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NEUROFIBROMATOSIS TYPE 1

Background
Medical Management Considerations
References
Resources for Families
Advisory Committee
Publication Information

Learning Points

  • Restate the occurrence of Neurofibromatosis Type 1 (1:3,000 individuals).
  • Define Neurofibromatosis Type 1 (e.g., a progressive, multi-system, autosomal dominant disorder manifested by benign and malignant tumors on nerves, and other abnormalities such as skin and bone changes and deformities).
  • List four of the seven characteristic features of Neurofibromatosis Type 1; e.g.,
    • Six or more café-au-lait spots (CLS) or macules (>5 mm diameter prepubertal and >15 mm diameter postpubertal)
    • Two or more neurofibromata or one plexiform neurofibroma
    • Freckling in axillary or inguinal region
    • Optic glioma
  • Restate three conditions commonly associated with Neurofibromatosis Type 1; e.g.,
    • Brain and nerve tumors
    • Death risk increases 3%-15% due to malignancy
    • Learning difficulties
  • Delineate four ongoing medical management considerations for individuals diagnosed with Neurofibromatosis Type 1; e.g.,
    • Evaluate for new neurofibromas and progression of lesions
    • Check blood pressure
    • Monitor for skeletal changes
    • Evaluate neurodevelopmental progress
  • Refer families to appropriate resources on Neurofibromatosis Type 1.

BACKGROUND
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Description and Cause

Neurofibromatosis 1 is a progressive, multi-system, autosomal dominant disorder manifested by benign and malignant tumors on nerves, and other abnormalities such as skin and bone changes and deformities. Neurofibromatosis 1 is transmitted by an autosomal dominant mode of inheritance, between 30% and 50% of cases are due to a mutation on chromosome 17. This mutation gives rise to diminished function of neurofibromin, normally a tumor suppressor.

Occurrence

  • 1:3,000 individuals

Characteristic Features

The National Institutes of Health lists the following seven features, of which two or more are required to make a firm diagnosis.

  • Six or more café-au-lait spots (CLS) or macules (>5 mm diameter prepubertal and >15 mm diameter postpubertal)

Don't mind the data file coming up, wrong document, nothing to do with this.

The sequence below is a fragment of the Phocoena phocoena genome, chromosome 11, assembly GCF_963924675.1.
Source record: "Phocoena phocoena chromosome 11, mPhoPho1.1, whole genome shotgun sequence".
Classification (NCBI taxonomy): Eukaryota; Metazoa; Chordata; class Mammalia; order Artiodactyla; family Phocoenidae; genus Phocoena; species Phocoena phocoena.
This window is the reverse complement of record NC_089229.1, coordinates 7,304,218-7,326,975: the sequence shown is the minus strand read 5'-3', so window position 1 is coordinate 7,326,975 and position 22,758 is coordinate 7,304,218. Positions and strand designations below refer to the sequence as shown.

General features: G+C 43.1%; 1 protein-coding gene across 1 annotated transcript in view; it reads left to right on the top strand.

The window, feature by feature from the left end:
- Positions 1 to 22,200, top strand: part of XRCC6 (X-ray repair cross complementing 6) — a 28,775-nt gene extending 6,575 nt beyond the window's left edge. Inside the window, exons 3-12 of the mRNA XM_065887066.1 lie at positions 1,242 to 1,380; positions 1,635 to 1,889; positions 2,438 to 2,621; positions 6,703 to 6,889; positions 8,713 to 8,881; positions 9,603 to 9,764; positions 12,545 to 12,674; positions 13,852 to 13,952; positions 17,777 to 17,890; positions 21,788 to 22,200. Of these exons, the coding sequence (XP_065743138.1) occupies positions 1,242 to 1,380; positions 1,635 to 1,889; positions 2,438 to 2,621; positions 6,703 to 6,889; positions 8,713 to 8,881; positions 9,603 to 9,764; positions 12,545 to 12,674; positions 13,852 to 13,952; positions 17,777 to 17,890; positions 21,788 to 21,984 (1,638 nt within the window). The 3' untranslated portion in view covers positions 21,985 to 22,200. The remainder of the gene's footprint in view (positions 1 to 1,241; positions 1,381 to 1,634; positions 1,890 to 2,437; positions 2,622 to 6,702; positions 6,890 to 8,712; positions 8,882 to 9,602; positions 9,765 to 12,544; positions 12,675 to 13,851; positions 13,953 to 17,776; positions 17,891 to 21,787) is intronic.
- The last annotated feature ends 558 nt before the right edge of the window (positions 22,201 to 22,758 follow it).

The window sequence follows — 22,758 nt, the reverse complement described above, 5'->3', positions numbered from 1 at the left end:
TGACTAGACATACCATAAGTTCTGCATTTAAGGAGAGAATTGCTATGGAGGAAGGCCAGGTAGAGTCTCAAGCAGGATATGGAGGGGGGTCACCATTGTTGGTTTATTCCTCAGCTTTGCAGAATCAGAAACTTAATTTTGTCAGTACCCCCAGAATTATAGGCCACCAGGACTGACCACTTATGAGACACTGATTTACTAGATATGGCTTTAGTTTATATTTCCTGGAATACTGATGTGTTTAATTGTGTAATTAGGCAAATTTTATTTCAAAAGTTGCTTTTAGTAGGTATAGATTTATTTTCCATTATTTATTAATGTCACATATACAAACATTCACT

• Two or more neurofibromata or one plexiform neurofibroma
  • Freckling in axillary or inguinal region
  • Optic glioma
  • Two or more iris hamartomas
  • An osseous lesion (such as sphenoid dysplasia or cortical thinning of long bones)
  • A parent, sibling or child with Neurofibromatosis 1

Common Associations

Note: These conditions vary greatly among affected individuals, even among those within one family.

  • Brain and nerve tumors
  • Death risk increases 3%-15% due to malignancy
  • Learning difficulties
  • Mental retardation (usually not severe)
  • Seizures
  • Macrocrania
  • Facial disfigurement
  • Optic gliomas
  • Gastrointestinal disorders such as pain, vomiting, chronic constipation, diarrhea and bleeding
  • Hyperactivity
  • Hypertension
  • Kyphosis and/or scoliosis
  • Pseudarthroses
  • Short stature
  • Sexual precocity

MEDICAL MANAGEMENT CONSIDERATIONS
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Note: These considerations are in addition to the normal medical care provided to an individual without Neurofibromatosis type 1. All recommendations can be addressed through clinical examination by the primary care provider, unless otherwise noted.

Ongoing (all ages)

  • Evaluate for new neurofibromas and progression of lesions
  • Check blood pressure
  • Monitor for skeletal changes
  • Evaluate neurodevelopmental progress
  • Reassure that CLS and freckling have only cosmetic significance
  • Refer for family/child support

Infancy (Birth to 1 year)

  • Examine for presence of CLS
  • Recommend exam for parents and siblings
  • Conduct imaging study for optic glioma when clinically indicated (CT or MRI)
  • Check for proptosis, rapidly increasing head size and focal neurologic signs
  • Examine for skeletal abnormalities
  • Monitor growth and development
  • Advise parents to report new symptoms
  • Advise to use sun protection
  • Stress need for neurologic and blood pressure evaluations
  • Provide genetic counseling
  • Discuss possibility of SSI enrollment if serious chronic illness or disability is present
  • Discuss parenting issues and skills to nurture growth and development

Early Childhood (1 to 5 years)

  • Examine for neurofibromata and new freckling
  • Refer for audiogram before entering school
  • Recommend annual ophthalmological exam
  • Assess speech and language progress
  • Obtain psychological evaluation
  • Discuss indications for surgery, as appropriate